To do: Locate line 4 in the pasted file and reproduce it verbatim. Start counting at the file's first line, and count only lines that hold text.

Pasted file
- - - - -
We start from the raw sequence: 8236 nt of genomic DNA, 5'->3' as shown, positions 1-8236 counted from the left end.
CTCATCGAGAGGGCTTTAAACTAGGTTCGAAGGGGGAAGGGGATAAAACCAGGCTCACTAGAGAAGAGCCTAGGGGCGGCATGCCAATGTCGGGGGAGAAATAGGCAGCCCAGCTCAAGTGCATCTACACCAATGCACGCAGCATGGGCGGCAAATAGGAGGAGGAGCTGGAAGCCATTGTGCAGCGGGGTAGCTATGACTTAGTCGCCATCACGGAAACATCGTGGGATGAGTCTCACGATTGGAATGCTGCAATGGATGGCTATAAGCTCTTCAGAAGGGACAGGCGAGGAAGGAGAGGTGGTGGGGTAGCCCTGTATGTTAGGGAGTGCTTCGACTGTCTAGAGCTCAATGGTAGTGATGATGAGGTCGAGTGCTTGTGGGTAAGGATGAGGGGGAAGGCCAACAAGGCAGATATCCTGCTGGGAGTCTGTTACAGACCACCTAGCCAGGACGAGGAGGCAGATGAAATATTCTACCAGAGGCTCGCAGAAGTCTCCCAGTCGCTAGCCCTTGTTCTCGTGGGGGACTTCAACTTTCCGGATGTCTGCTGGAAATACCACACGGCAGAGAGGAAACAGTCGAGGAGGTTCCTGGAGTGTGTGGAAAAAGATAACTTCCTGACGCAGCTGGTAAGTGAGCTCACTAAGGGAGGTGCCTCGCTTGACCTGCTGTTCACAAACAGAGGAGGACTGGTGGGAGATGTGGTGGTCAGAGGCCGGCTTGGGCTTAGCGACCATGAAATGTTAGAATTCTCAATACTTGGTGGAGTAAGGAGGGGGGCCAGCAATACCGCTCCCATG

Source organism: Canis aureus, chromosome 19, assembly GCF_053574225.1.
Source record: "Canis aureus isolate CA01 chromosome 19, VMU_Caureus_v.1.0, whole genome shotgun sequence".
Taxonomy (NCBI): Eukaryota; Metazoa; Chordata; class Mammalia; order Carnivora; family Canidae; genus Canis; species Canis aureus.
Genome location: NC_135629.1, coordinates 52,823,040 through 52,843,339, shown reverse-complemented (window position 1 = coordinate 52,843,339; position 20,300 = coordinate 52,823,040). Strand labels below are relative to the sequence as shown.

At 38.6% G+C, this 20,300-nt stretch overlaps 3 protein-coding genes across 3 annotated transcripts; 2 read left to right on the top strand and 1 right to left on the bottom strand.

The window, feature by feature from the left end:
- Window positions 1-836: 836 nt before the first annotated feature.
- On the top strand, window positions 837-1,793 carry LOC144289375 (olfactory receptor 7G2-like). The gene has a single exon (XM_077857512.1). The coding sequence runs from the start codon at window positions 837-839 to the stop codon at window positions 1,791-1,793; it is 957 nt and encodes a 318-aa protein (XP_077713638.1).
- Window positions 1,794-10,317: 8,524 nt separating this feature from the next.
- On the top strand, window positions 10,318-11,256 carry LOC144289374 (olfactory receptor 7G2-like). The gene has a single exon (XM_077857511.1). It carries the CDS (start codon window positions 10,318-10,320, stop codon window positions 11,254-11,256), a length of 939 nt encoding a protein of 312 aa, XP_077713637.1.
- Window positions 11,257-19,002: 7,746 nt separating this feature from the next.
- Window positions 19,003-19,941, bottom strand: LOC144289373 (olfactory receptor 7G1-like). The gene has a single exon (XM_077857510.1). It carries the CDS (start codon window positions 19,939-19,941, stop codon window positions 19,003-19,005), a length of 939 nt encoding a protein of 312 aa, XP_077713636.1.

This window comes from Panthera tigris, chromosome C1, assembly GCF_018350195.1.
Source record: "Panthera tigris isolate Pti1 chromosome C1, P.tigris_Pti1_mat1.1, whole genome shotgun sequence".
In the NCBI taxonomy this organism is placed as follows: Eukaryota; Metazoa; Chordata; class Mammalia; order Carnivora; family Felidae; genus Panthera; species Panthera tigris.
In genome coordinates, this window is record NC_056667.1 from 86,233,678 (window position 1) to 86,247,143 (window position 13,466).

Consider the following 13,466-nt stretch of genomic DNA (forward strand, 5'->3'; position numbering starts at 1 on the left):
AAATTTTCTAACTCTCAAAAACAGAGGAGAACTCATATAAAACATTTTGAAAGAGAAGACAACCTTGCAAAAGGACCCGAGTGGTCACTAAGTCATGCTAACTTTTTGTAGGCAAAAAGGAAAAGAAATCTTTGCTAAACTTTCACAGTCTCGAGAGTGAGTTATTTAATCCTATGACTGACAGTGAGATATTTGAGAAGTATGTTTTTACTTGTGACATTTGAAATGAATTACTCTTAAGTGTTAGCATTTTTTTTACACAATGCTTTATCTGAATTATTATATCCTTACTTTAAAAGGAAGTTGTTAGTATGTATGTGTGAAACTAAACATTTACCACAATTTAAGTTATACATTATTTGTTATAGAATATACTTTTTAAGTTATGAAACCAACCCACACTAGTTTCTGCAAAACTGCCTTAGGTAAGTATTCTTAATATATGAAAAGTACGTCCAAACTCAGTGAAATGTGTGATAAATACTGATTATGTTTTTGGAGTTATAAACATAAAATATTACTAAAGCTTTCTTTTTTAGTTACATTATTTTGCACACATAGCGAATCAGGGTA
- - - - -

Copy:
Source record: "Canis aureus isolate CA01 chromosome 19, VMU_Caureus_v.1.0, whole genome shotgun sequence".